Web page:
THE BLOG

Why Collaboration Is Key to Tackling the World's Grand Challenges

13/10/2014 13:43 BST | Updated 12/12/2014 10:59 GMT

Globalisation has rendered us increasingly inter-dependent with massive opportunities and also risks/challenges as a result. Driven by technological advances from transport, to communications, and electronic networks, globalisation has delivered important advancements in terms of movement and exchange of people, ideas, values, resources, commodities and finance.

However, globalisation has at the same time also brought new threats and challenges, or intensified existing ones. For instance, it has left nations and peoples ever more vulnerable to phenomena such as international crime, terrorism, cyber-attack, health pandemics, food security, energy and environment crises, and wider resource shortage and financial crises.

These challenges are already unprecedented in human history. And they will be exacerbated by world population growth from 7 to 10 billion people by 2030, much of it in the developing world where rapid urbanisation will add to the challenge.

There are 6 common characteristics to grand societal challenges: their global scale, their reliance on technology, the huge costs involved, their complexity, their long lead-times, and their direct impact on people's lives. So how should we best tackle these challenges so that we can build a truly sustainable society?

These are issues that at Delft University of Technology, one of the world's top engineering science universities where I am President, we are working on to create path-breaking new ideas for the benefit of the planet and mankind. Common to the vast majority of the solutions in train is the need for intensive, seamless cooperation among states, industry and universities/ knowledge institutions to tackle these challenges in partnership.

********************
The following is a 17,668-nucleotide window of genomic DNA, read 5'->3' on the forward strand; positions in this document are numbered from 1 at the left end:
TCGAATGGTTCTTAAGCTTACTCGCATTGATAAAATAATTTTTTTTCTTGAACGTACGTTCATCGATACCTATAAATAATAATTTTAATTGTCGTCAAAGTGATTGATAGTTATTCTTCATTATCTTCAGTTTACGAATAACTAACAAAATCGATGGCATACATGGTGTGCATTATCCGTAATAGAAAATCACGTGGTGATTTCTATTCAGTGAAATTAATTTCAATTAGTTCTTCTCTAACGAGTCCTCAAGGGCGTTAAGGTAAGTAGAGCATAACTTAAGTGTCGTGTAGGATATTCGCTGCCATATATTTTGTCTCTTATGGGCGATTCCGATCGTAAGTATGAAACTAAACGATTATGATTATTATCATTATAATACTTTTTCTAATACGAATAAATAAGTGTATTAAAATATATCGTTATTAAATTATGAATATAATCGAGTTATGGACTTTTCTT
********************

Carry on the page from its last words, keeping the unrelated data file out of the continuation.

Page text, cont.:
In terms of cooperation between and within these three sets of actors, knowledge institutions are the most prone towards international cooperation. If I use the example of academia, today's research is enormously international and collaborative.

National governments also have a high propensity for international cooperation through international institutions in the UN-system or through regional arrangements. Obviously states are not without competitive drivers as they are also in search of prominence and influence.

On balance, the least likely actors to cooperate internationally toward the mitigation or resolution of grand societal challenges are private industries. The latter instead excel at competition which, in all fairness, can be a significant driver to ever higher performance. However, private sector-driven competition will not alone be enough to solve the range of mammoth challenges we face.

Instead, corporates, states and knowledge institutions will increasingly all need to pool their ingenuity to innovate and deliver solutions. All three sets of actors must achieve the right balance between cooperation and competition in a way that best delivers breakthrough new ideas.

At present, knowledge institutions are closer to that balance than state or industry-actors. Not only are knowledge universities first class at international cooperation, they marry this with a commitment to competition founded on excellence and admiration.